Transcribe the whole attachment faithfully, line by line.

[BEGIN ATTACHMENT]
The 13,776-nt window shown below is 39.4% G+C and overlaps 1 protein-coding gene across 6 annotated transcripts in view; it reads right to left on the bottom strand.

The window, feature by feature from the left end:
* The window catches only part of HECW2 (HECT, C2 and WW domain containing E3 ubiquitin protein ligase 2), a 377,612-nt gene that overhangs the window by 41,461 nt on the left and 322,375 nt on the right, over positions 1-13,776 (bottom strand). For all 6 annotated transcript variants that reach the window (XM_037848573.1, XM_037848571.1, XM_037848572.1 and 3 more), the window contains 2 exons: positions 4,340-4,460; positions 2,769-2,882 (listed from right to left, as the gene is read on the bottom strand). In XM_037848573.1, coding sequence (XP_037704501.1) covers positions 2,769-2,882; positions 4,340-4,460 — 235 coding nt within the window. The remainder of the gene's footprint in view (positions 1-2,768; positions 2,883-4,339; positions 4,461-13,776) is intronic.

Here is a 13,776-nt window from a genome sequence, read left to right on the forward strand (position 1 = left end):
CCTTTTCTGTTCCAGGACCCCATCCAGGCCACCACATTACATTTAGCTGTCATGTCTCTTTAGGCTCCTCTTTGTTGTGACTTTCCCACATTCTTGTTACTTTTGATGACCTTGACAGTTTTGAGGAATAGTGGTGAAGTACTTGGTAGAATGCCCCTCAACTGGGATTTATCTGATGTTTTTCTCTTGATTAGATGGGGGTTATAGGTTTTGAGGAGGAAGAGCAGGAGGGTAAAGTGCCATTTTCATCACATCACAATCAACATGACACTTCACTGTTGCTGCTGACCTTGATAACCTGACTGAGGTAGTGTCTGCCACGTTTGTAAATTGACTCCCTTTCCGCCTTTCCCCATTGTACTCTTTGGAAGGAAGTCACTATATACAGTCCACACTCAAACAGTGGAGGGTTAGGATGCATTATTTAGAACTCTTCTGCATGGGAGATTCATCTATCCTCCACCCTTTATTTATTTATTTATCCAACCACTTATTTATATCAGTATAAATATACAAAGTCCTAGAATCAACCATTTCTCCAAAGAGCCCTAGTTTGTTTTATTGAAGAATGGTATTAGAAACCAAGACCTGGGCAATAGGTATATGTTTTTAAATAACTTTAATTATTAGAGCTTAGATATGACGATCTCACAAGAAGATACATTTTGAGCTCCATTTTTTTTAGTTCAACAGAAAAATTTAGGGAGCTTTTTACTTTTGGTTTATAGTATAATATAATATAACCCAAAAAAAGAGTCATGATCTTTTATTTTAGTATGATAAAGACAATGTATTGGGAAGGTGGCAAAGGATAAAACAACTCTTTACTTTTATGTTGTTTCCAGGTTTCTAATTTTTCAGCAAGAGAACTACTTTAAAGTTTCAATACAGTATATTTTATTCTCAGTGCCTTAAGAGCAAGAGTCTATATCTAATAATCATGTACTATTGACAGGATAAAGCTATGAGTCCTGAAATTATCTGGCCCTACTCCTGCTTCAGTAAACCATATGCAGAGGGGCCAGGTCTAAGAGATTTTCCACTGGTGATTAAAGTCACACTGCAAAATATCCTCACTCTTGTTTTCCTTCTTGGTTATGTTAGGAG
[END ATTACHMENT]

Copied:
The 13,776-nt window shown below is 39.4% G+C and overlaps 1 protein-coding gene across 6 annotated transcripts in view; it reads right to left on the bottom strand.

The window, feature by feature from the left end:
* The window catches only part of HECW2 (HECT, C2 and WW domain containing E3 ubiquitin protein ligase 2), a 377,612-nt gene that overhangs the window by 41,461 nt on the left and 322,375 nt on the right, over positions 1-13,776 (bottom strand). For all 6 annotated transcript variants that reach the window (XM_037848573.1, XM_037848571.1, XM_037848572.1 and 3 more), the window contains 2 exons: positions 4,340-4,460; positions 2,769-2,882 (listed from right to left, as the gene is read on the bottom strand). In XM_037848573.1, coding sequence (XP_037704501.1) covers positions 2,769-2,882; positions 4,340-4,460 — 235 coding nt within the window. The remainder of the gene's footprint in view (positions 1-2,768; positions 2,883-4,339; positions 4,461-13,776) is intronic.

Here is a 13,776-nt window from a genome sequence, read left to right on the forward strand (position 1 = left end):
CCTTTTCTGTTCCAGGACCCCATCCAGGCCACCACATTACATTTAGCTGTCATGTCTCTTTAGGCTCCTCTTTGTTGTGACTTTCCCACATTCTTGTTACTTTTGATGACCTTGACAGTTTTGAGGAATAGTGGTGAAGTACTTGGTAGAATGCCCCTCAACTGGGATTTATCTGATGTTTTTCTCTTGATTAGATGGGGGTTATAGGTTTTGAGGAGGAAGAGCAGGAGGGTAAAGTGCCATTTTCATCACATCACAATCAACATGACACTTCACTGTTGCTGCTGACCTTGATAACCTGACTGAGGTAGTGTCTGCCACGTTTGTAAATTGACTCCCTTTCCGCCTTTCCCCATTGTACTCTTTGGAAGGAAGTCACTATATACAGTCCACACTCAAACAGTGGAGGGTTAGGATGCATTATTTAGAACTCTTCTGCATGGGAGATTCATCTATCCTCCACCCTTTATTTATTTATTTATCCAACCACTTATTTATATCAGTATAAATATACAAAGTCCTAGAATCAACCATTTCTCCAAAGAGCCCTAGTTTGTTTTATTGAAGAATGGTATTAGAAACCAAGACCTGGGCAATAGGTATATGTTTTTAAATAACTTTAATTATTAGAGCTTAGATATGACGATCTCACAAGAAGATACATTTTGAGCTCCATTTTTTTTAGTTCAACAGAAAAATTTAGGGAGCTTTTTACTTTTGGTTTATAGTATAATATAATATAACCCAAAAAAAGAGTCATGATCTTTTATTTTAGTATGATAAAGACAATGTATTGGGAAGGTGGCAAAGGATAAAACAACTCTTTACTTTTATGTTGTTTCCAGGTTTCTAATTTTTCAGCAAGAGAACTACTTTAAAGTTTCAATACAGTATATTTTATTCTCAGTGCCTTAAGAGCAAGAGTCTATATCTAATAATCATGTACTATTGACAGGATAAAGCTATGAGTCCTGAAATTATCTGGCCCTACTCCTGCTTCAGTAAACCATATGCAGAGGGGCCAGGTCTAAGAGATTTTCCACTGGTGATTAAAGTCACACTGCAAAATATCCTCACTCTTGTTTTCCTTCTTGGTTATGTTAGGAG